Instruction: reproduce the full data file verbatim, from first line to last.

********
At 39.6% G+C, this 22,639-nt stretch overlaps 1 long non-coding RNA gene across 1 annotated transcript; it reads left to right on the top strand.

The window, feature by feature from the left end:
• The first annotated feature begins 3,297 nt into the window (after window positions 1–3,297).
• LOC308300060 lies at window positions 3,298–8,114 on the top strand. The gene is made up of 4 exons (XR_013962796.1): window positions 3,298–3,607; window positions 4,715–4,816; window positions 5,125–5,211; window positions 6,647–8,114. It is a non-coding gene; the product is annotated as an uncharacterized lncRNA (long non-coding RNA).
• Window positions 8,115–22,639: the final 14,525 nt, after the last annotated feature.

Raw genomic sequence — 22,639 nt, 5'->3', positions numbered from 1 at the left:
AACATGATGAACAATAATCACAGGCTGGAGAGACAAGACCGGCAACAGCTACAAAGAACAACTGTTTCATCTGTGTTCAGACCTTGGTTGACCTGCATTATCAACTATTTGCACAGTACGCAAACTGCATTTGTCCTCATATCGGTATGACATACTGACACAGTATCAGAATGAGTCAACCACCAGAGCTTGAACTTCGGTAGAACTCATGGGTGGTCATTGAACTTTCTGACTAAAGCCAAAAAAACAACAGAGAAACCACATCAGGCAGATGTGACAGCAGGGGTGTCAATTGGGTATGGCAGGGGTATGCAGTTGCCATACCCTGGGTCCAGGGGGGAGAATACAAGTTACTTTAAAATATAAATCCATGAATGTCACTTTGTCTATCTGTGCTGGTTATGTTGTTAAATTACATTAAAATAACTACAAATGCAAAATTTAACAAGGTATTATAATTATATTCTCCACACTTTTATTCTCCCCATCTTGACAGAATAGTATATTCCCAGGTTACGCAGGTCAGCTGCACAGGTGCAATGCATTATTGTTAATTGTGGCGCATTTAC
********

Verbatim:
At 39.6% G+C, this 22,639-nt stretch overlaps 1 long non-coding RNA gene across 1 annotated transcript; it reads left to right on the top strand.

The window, feature by feature from the left end:
• The first annotated feature begins 3,297 nt into the window (after window positions 1–3,297).
• LOC308300060 lies at window positions 3,298–8,114 on the top strand. The gene is made up of 4 exons (XR_013962796.1): window positions 3,298–3,607; window positions 4,715–4,816; window positions 5,125–5,211; window positions 6,647–8,114. It is a non-coding gene; the product is annotated as an uncharacterized lncRNA (long non-coding RNA).
• Window positions 8,115–22,639: the final 14,525 nt, after the last annotated feature.

Raw genomic sequence — 22,639 nt, 5'->3', positions numbered from 1 at the left:
AACATGATGAACAATAATCACAGGCTGGAGAGACAAGACCGGCAACAGCTACAAAGAACAACTGTTTCATCTGTGTTCAGACCTTGGTTGACCTGCATTATCAACTATTTGCACAGTACGCAAACTGCATTTGTCCTCATATCGGTATGACATACTGACACAGTATCAGAATGAGTCAACCACCAGAGCTTGAACTTCGGTAGAACTCATGGGTGGTCATTGAACTTTCTGACTAAAGCCAAAAAAACAACAGAGAAACCACATCAGGCAGATGTGACAGCAGGGGTGTCAATTGGGTATGGCAGGGGTATGCAGTTGCCATACCCTGGGTCCAGGGGGGAGAATACAAGTTACTTTAAAATATAAATCCATGAATGTCACTTTGTCTATCTGTGCTGGTTATGTTGTTAAATTACATTAAAATAACTACAAATGCAAAATTTAACAAGGTATTATAATTATATTCTCCACACTTTTATTCTCCCCATCTTGACAGAATAGTATATTCCCAGGTTACGCAGGTCAGCTGCACAGGTGCAATGCATTATTGTTAATTGTGGCGCATTTAC